ANSWERS: 2
  • No, what is it and where are they?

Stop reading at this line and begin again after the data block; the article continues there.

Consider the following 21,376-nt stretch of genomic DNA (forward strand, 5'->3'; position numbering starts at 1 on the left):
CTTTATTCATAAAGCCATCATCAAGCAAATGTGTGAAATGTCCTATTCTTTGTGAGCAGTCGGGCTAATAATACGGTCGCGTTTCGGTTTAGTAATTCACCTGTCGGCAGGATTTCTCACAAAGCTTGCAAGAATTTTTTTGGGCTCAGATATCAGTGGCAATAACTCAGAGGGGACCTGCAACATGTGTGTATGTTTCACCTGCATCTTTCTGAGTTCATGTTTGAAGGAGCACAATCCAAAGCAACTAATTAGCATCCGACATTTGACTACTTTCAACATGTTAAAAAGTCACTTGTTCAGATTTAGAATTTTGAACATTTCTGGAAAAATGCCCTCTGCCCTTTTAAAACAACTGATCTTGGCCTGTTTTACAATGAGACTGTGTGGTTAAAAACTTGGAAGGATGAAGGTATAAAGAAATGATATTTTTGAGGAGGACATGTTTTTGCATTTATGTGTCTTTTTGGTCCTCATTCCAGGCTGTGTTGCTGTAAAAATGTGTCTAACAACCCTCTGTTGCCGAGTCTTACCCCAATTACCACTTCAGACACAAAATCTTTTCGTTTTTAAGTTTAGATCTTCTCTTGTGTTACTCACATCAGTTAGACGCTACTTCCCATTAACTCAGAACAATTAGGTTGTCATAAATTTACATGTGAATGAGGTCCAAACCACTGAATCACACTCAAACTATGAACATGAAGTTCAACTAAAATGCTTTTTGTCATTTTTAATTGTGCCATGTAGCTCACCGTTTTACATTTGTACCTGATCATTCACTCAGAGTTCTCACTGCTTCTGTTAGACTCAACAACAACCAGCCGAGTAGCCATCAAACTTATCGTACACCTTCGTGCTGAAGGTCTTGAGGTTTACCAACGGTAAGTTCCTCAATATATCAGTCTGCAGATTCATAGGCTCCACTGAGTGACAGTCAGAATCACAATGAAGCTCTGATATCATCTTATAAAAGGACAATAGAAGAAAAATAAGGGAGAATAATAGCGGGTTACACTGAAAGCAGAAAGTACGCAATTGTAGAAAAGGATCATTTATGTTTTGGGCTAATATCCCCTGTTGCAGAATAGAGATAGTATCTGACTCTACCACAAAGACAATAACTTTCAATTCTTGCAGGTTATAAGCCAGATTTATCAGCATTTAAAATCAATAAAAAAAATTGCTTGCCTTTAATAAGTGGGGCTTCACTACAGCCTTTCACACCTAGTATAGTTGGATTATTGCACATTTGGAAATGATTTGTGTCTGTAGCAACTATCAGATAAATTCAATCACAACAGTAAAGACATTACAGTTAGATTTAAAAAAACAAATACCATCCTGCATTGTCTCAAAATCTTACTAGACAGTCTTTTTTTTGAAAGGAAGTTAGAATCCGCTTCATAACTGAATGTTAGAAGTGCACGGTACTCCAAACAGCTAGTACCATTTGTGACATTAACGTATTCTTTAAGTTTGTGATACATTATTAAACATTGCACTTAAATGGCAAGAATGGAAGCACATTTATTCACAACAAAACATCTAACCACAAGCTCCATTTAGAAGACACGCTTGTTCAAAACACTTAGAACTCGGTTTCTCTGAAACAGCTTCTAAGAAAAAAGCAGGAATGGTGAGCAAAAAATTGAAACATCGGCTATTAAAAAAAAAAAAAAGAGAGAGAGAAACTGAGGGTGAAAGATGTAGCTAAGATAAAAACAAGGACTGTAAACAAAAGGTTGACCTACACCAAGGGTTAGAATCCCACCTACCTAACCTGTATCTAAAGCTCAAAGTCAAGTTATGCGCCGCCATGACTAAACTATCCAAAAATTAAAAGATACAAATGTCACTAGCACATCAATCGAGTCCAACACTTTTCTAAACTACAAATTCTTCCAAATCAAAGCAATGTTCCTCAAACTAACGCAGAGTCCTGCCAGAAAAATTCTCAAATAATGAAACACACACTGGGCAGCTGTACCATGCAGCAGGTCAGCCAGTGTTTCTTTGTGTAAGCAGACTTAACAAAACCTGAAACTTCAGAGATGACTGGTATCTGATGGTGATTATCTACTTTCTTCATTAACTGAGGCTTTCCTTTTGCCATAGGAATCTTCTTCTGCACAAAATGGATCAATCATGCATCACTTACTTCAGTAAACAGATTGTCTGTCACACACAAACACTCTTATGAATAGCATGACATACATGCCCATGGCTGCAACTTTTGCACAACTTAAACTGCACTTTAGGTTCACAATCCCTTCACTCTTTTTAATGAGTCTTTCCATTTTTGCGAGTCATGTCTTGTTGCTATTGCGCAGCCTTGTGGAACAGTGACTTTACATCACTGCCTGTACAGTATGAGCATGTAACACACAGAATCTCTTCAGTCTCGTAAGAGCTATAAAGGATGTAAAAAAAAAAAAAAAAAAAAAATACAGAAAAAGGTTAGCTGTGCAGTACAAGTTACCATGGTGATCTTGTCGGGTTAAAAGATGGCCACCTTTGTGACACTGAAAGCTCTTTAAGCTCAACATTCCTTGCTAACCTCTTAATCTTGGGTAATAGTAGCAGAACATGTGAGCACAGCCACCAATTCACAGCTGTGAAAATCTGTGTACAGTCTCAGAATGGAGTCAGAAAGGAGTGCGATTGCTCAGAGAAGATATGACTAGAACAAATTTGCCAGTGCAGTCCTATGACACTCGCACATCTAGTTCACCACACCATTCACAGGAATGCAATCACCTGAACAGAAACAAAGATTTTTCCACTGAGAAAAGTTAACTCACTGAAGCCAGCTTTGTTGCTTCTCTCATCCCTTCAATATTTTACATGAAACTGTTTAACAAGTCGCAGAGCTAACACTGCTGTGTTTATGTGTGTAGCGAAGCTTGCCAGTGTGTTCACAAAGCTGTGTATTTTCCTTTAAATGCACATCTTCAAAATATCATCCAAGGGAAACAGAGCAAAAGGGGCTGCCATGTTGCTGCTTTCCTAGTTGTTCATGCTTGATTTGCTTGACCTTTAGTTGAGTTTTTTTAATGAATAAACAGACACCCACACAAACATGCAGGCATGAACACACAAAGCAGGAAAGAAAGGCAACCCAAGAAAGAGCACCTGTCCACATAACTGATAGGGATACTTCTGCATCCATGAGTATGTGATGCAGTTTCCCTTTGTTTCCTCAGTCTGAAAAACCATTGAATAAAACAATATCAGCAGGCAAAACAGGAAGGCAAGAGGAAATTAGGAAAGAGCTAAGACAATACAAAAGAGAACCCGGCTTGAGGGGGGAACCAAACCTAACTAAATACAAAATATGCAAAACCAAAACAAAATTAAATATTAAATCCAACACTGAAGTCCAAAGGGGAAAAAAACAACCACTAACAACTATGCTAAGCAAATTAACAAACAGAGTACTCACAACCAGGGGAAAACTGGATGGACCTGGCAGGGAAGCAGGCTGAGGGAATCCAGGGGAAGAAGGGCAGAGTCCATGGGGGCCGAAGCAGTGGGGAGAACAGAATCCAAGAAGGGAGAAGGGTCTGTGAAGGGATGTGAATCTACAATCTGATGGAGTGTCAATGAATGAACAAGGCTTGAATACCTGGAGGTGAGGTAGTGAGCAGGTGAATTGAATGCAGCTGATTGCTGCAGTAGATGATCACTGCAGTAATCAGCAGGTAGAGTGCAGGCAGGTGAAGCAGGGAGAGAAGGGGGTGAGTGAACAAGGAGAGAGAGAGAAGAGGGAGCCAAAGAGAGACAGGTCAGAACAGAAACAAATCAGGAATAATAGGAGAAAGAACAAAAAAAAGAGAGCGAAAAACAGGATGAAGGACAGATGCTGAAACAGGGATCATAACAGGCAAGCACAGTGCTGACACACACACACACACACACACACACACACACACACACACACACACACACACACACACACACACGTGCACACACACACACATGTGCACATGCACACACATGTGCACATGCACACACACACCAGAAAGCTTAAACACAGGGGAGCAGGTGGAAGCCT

• OK, anyone else interested: The Kinabalu Giant Earthworm is one of the awe-inspiring creatures. A full 70 cm long when stretched-out, the animal is not your average garden worm. It is grey-bluish and lives in burrows in the soft and thick soils that build lush forest around Paka Cave shelter, at some 3,000 m above sea level. They only come to the surface during heavy pour rain. Some possible reasons might be they are flushed out of their burrows, and need to come to the surface to breathe; or the worms appear during rain to mate. It is still unclear why. Whatever the reason was, an encounter with a giant earthworm during the pouring rain is unforgotten. Its skin is surprisingly beautiful, with microscopic hairs producing a greenish iridescent gloss over the bluish-grey background. Along the same forest paths where the earthworm sometimes gleaned, it is also the Kinabalu Giant Earthworm's worst nightmare - the rare Kinabalu Giant Red Leech. This Giant red leech is bright orange-red and can be up to 10 inches (~26cm) in length when it is fully stretched. Almost nothing is known about it and its habits, rest assures that it is not a blood sucker. Somehow, they have nothing to be fear off. The Kinabalu Giant Red Leech will only attack and eat the Kinabalu Giant Earthworm. Apparently, it appears to feed on the giant grey-blue Kinabalu earth-worm and live in damp earth and leaves in crack between the rocks. Similarly as the Giant Earth-Worm, the Kinabalu Giant Red Leech can be found at 2,500-3,000 meters altitude whereby the trail runs over a rocky outcrop near to the Mempening and Paka Cave shelter, and it is only during or after a heavy pouring rain.

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